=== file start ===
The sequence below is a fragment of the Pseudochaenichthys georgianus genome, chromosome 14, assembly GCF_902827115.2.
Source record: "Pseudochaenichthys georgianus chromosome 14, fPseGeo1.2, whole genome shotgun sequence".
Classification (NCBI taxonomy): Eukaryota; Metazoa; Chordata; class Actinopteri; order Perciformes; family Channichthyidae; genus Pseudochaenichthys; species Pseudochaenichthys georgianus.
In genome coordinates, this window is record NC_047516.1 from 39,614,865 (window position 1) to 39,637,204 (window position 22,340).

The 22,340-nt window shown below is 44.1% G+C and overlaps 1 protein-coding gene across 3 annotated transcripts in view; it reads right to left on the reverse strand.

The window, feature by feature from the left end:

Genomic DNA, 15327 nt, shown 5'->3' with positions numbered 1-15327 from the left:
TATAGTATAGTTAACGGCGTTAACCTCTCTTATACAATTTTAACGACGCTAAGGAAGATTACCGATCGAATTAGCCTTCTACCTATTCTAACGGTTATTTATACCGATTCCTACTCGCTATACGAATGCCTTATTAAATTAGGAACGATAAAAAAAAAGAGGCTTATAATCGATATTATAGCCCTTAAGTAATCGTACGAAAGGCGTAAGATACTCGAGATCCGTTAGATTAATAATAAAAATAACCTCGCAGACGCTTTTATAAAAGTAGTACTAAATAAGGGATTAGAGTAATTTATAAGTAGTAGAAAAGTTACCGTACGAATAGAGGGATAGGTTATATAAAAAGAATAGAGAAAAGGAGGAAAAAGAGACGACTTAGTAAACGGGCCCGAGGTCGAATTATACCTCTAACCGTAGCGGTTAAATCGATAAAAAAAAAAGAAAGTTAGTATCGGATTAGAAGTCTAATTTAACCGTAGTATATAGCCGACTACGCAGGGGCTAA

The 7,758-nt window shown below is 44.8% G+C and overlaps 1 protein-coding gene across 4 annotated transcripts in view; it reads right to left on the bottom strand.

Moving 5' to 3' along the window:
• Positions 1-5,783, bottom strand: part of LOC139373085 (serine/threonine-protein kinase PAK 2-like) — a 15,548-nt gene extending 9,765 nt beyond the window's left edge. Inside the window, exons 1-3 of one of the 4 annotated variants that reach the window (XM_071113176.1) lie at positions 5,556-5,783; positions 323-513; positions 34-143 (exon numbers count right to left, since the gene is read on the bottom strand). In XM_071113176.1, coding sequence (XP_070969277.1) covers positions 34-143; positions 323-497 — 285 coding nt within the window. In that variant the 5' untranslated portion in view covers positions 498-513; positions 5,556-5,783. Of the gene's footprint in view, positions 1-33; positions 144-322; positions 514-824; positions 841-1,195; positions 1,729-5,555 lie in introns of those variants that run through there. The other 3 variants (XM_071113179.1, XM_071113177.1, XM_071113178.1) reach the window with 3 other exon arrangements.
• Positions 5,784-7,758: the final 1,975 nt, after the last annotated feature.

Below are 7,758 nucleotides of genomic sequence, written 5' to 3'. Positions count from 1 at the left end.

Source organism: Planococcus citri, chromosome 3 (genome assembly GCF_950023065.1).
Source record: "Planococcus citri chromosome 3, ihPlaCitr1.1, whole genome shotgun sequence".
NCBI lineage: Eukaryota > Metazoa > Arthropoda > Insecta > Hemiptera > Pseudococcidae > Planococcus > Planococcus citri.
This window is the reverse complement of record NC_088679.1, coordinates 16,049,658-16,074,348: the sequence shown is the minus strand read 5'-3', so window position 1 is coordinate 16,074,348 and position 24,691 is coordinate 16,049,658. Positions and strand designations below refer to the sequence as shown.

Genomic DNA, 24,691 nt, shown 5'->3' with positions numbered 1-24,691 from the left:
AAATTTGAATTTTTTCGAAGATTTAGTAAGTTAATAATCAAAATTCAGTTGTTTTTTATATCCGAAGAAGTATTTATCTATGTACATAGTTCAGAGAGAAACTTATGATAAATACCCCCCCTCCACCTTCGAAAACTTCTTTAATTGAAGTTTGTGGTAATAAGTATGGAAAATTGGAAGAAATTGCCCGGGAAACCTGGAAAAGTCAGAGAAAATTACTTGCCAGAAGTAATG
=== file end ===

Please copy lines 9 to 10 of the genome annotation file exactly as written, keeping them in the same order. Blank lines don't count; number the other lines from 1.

The 7,758-nt window shown below is 44.8% G+C and overlaps 1 protein-coding gene across 4 annotated transcripts in view; it reads right to left on the bottom strand.

Moving 5' to 3' along the window: